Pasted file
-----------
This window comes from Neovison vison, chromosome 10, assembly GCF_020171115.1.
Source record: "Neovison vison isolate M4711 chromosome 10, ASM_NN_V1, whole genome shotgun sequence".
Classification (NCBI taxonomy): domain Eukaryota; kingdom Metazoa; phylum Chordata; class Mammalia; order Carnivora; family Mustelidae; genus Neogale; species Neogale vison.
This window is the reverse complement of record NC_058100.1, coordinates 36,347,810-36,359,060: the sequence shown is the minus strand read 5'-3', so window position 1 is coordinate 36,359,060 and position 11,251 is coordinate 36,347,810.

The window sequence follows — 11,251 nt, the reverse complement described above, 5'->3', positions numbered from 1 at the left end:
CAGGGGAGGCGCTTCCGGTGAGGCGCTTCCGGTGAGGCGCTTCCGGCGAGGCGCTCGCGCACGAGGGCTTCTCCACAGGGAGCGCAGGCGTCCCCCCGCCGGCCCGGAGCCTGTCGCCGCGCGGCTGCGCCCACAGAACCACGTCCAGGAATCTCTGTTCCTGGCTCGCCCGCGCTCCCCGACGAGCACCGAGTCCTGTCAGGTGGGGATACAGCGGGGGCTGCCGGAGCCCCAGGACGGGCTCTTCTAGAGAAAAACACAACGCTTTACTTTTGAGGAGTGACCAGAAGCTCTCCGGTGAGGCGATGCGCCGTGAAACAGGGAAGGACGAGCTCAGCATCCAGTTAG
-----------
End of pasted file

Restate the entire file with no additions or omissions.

This window comes from Neovison vison, chromosome 10, assembly GCF_020171115.1.
Source record: "Neovison vison isolate M4711 chromosome 10, ASM_NN_V1, whole genome shotgun sequence".
Classification (NCBI taxonomy): domain Eukaryota; kingdom Metazoa; phylum Chordata; class Mammalia; order Carnivora; family Mustelidae; genus Neogale; species Neogale vison.
This window is the reverse complement of record NC_058100.1, coordinates 36,347,810-36,359,060: the sequence shown is the minus strand read 5'-3', so window position 1 is coordinate 36,359,060 and position 11,251 is coordinate 36,347,810.

The window sequence follows — 11,251 nt, the reverse complement described above, 5'->3', positions numbered from 1 at the left end:
CAGGGGAGGCGCTTCCGGTGAGGCGCTTCCGGTGAGGCGCTTCCGGCGAGGCGCTCGCGCACGAGGGCTTCTCCACAGGGAGCGCAGGCGTCCCCCCGCCGGCCCGGAGCCTGTCGCCGCGCGGCTGCGCCCACAGAACCACGTCCAGGAATCTCTGTTCCTGGCTCGCCCGCGCTCCCCGACGAGCACCGAGTCCTGTCAGGTGGGGATACAGCGGGGGCTGCCGGAGCCCCAGGACGGGCTCTTCTAGAGAAAAACACAACGCTTTACTTTTGAGGAGTGACCAGAAGCTCTCCGGTGAGGCGATGCGCCGTGAAACAGGGAAGGACGAGCTCAGCATCCAGTTAG